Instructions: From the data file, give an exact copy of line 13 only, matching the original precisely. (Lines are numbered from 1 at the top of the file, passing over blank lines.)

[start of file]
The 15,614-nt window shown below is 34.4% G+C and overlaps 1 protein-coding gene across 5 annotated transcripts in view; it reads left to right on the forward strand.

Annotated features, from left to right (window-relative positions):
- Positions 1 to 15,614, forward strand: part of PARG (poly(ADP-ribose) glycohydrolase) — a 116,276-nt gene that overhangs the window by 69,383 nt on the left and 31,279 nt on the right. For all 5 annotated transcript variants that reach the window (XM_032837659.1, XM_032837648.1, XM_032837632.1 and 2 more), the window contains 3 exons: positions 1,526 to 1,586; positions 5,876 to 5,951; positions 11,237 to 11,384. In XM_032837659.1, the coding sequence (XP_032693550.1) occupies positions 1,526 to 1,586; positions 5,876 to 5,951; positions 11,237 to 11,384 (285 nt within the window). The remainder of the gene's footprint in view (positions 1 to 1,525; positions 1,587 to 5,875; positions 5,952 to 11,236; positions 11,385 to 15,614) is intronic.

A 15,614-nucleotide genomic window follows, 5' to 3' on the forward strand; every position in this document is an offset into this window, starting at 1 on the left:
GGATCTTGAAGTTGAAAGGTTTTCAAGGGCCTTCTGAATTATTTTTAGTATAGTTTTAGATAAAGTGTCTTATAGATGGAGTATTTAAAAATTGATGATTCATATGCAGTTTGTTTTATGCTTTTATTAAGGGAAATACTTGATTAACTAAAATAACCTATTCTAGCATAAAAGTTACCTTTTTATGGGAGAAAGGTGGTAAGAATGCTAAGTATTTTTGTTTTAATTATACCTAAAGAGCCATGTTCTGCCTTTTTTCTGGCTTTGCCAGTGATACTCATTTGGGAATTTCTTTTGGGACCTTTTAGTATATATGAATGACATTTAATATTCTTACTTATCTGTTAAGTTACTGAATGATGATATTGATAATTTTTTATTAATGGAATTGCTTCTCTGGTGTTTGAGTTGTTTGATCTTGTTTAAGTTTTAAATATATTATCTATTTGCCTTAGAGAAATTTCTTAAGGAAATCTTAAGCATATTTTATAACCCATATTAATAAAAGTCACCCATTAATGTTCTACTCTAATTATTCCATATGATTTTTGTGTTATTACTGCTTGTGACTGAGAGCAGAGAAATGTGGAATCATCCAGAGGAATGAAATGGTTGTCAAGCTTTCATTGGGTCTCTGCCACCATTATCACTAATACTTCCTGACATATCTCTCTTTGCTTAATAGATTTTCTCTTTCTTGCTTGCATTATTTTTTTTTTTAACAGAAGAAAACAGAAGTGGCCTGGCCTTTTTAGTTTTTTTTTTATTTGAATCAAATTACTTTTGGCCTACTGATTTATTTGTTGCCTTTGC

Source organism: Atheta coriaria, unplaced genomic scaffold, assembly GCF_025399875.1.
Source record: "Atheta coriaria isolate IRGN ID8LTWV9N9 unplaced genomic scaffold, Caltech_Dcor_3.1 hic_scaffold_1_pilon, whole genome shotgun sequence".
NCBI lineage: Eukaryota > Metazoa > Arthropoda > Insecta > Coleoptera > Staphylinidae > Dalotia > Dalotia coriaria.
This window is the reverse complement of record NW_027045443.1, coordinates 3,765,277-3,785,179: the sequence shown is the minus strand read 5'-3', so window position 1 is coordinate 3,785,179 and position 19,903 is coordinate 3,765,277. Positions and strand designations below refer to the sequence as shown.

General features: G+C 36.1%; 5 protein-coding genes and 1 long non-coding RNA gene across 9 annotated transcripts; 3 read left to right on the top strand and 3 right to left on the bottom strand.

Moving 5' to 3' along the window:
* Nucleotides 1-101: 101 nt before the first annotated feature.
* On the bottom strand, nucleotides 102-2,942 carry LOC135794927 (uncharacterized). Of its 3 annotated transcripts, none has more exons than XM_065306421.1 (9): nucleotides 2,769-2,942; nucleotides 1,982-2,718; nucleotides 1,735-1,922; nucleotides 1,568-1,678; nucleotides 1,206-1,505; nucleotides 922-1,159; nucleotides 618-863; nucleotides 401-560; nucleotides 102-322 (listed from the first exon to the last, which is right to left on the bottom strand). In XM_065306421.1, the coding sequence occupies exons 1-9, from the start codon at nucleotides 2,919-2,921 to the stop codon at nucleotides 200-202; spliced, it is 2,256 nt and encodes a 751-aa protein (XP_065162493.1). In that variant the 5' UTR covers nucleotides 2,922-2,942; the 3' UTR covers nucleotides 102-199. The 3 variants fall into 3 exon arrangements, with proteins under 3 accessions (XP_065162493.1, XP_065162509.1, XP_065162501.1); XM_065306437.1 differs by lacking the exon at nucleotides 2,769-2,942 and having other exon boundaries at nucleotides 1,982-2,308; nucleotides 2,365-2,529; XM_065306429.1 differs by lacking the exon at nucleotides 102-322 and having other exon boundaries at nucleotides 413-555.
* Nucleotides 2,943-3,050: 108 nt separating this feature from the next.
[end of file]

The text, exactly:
* On the bottom strand, nucleotides 102-2,942 carry LOC135794927 (uncharacterized). Of its 3 annotated transcripts, none has more exons than XM_065306421.1 (9): nucleotides 2,769-2,942; nucleotides 1,982-2,718; nucleotides 1,735-1,922; nucleotides 1,568-1,678; nucleotides 1,206-1,505; nucleotides 922-1,159; nucleotides 618-863; nucleotides 401-560; nucleotides 102-322 (listed from the first exon to the last, which is right to left on the bottom strand). In XM_065306421.1, the coding sequence occupies exons 1-9, from the start codon at nucleotides 2,919-2,921 to the stop codon at nucleotides 200-202; spliced, it is 2,256 nt and encodes a 751-aa protein (XP_065162493.1). In that variant the 5' UTR covers nucleotides 2,922-2,942; the 3' UTR covers nucleotides 102-199. The 3 variants fall into 3 exon arrangements, with proteins under 3 accessions (XP_065162493.1, XP_065162509.1, XP_065162501.1); XM_065306437.1 differs by lacking the exon at nucleotides 2,769-2,942 and having other exon boundaries at nucleotides 1,982-2,308; nucleotides 2,365-2,529; XM_065306429.1 differs by lacking the exon at nucleotides 102-322 and having other exon boundaries at nucleotides 413-555.